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Mark Zimmermann

Mark Zimmermann

NOAA Alaska Fisheries Science Center

Mark Zimmermann is a research fishery biologist in the Gulf of Alaska/Aleutians Islands bottom trawl survey group at the NOAA Alaska Fisheries Science Center.  In 1991 he received a MS in Fisheries Science from the University of Washington where he studied long-term growth patterns on sockeye salmon scales from the Wood River lake system in Bristol Bay, Alaska. He graduated from Grinnell College with a BA in Biology in 1986.  Mark’s primary research interest is in quantifying the amount of seafloor that is too steep, rough or rocky for sampling during the AFSC’s fishery-independent, bottom trawl surveys. His efforts in addressing this issue have morphed into assembling a detailed bathymetric map for the Gulf of Alaska and Aleutian Islands bottom trawl survey areas.  He is collaborating with the USGS usSEABED program to assemble a similar sediment map and combine it with bathymetry to describe seafloor habitats. Most work is done in Geographic Information System (GIS) software for spatial analysis and map production.  Mark is contributing to the Surviving the Gauntlet aspect of the Gulf of Alaska Project.

Mark has conducted 35 bottom trawl, seafloor mapping, mini-sub and camera cruises along the US west coast shelf and slope, southern British Columbia, the Gulf of Alaska, Aleutian Islands, and the eastern Bering Sea shelf and slope.  He has authored or coauthored articles in the journals of Estuarine, Coastal and Shelf Science, Continental Shelf Research, Marine Ecology Progress Series, ICES Journal of Marine Science, Canadian Journal of Fisheries and Aquatic Sciences, Fishery Bulletin, and Fisheries Oceanography. 

Mark Zimmermann

Shiway Wang

Sedna Ecological

I am interested in physiological ecology, foraging ecology and conservation of marine animals. My research involves using biochemical methods (fatty acids, stable isotopes, and compound-specific stable isotope analysis of fatty acids) to study foraging patterns and diets of marine animals, and trace dietary biomarkers in marine systems. I received a B.S. in Chemical Engineering from the University of Colorado in 1996, and a M.S. in Marine Biology from the University of Alaska Fairbanks in 2005. I currently live in Fairbanks where I work as an independent researcher. I am contributing to the Understanding the Structure of Forage Fish Communities aspect of the Gulf of Alaska Project.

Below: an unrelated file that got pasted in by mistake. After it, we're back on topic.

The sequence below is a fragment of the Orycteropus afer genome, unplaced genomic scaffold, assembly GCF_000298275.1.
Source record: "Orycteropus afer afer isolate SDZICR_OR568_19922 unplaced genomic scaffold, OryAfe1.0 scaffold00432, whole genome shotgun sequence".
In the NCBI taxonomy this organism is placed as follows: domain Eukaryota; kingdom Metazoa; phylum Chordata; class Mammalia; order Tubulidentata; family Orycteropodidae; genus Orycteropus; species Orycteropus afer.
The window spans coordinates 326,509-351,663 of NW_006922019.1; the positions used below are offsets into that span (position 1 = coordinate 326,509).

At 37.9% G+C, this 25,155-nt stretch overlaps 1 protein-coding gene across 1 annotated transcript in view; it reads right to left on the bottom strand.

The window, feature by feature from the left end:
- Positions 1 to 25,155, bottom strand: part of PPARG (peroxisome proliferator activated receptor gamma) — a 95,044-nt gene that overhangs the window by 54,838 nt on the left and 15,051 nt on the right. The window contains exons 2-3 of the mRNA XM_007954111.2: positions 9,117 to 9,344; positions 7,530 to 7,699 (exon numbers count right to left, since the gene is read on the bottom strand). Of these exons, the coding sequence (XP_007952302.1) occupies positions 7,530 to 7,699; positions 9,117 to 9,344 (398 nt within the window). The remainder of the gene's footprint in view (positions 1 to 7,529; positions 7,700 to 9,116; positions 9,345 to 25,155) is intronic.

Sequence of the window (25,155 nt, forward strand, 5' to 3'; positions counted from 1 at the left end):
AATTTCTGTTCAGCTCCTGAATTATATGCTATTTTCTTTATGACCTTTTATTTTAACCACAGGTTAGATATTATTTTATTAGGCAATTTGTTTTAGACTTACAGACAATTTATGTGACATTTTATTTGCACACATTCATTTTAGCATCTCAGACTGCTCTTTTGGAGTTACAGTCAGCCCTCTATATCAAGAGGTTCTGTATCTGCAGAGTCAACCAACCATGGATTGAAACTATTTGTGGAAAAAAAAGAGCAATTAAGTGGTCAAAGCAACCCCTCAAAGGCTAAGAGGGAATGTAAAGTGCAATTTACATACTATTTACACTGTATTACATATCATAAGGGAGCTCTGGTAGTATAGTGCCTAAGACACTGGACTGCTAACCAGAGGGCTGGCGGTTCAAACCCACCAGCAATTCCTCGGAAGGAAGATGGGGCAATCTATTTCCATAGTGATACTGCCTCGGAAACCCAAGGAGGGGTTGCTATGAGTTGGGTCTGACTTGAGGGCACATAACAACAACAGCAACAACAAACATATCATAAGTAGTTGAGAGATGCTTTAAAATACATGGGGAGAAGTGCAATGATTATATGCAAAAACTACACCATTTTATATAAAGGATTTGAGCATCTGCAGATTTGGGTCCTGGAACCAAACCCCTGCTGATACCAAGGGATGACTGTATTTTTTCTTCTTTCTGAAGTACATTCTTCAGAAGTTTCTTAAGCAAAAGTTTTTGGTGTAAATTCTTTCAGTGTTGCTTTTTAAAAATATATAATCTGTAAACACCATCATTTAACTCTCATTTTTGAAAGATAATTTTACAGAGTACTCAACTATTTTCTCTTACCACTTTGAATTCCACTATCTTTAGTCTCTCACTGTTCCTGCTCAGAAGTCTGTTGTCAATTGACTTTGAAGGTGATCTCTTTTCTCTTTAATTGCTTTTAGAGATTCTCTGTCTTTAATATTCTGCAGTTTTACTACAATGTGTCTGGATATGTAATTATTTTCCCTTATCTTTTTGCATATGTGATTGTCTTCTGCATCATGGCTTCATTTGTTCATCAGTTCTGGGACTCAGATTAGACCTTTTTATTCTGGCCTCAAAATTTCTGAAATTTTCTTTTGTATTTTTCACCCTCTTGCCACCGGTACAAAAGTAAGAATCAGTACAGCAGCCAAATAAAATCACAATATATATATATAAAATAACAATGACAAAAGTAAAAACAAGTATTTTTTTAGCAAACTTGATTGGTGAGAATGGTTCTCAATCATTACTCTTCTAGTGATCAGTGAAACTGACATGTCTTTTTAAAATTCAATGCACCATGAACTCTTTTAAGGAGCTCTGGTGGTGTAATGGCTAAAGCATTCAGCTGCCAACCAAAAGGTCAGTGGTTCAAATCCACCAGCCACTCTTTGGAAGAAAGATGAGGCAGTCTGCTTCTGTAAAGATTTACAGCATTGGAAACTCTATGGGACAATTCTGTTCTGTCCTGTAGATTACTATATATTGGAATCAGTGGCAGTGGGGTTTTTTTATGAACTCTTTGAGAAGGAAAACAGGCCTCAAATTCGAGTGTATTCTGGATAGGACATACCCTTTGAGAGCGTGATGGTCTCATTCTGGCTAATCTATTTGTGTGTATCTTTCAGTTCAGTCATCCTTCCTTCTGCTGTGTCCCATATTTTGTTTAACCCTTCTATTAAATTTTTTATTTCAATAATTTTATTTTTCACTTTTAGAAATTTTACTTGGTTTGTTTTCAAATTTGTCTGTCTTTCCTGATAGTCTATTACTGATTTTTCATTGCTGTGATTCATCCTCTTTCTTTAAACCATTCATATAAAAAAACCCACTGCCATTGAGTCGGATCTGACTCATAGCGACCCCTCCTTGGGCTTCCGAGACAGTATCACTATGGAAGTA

WHo we are

Established in 2001, NPRB is a marine research organization that supports pressing fishery management issues or marine ecosystem needs.


More than 600 peer-reviewed publications have been produced through NPRB-funded research. Browse our library and our reports here.


NPRB comprises a 20 member Board, representing Federal, State, and other entitites while receiving advice from Science and Advisory Panels.


Looking to partner with NPRB? NPRB welcomes partnerships to co-fund research in areas of common interest and across its programs.


NPRB communicates and engages with a broad and diverse set of Alaskan stakeholders and audiences, from coastal communities to academia.


NPRB staff support the Board, Science, and Advisory Panels for funding decisions, science priorities, recommendations, and program management.

Funding Available

The Core Program offers year-round funding with flexible rolling submission options.


NPRB staff begins developing draft research priorities for the Core Program in late July and August. Submit before July 2nd to be considered for the current year’s RFP development. 

Our Programs

NPRB maintains scientific programs designed to address pressing fishery management issues and Alaska marine ecosystem information needs.


NPRB supports a competitive, peer-reviewed annual request for proposal (RFP) process dedicated to marine research in Alaskan waters.

The Arctic Integrated Ecosystem Reserach Program looked at how physical changes in the ocean influence the flow of energy through the marine food web in the Bering Strait, Chukchi Sea, and western Beaufort Sea from 2017-2021.


Supporting science communication, engagement, outreach, and education initiatives for all our research programs.


This program supports new or existing time-series research that enhance the ability to understand the current state of marine ecosystems.

The Bering Sea Project, a partnership between the North Pacific Research Board and the National Science Foundation, sought to understand the impacts of climate change and dynamic sea ice cover on the eastern Bering Sea ecosystem.


These are large-scale interdisciplinary ecosystem-based programs, requiring multiple agency coordination, collaboration, and investigation.


NPRB supports next generation scientists, researchers, and resource managers to further their studies in relevant fields of marine science and to our mission.

The Gulf of Alaska Project tested three main hypotheses about the survival and recruitment of five focal groundfish species (Pacific cod, Pacific ocean perch, walleye pollock, arrowtooth flounder, sablefish) during their first year of life.

About NPRB
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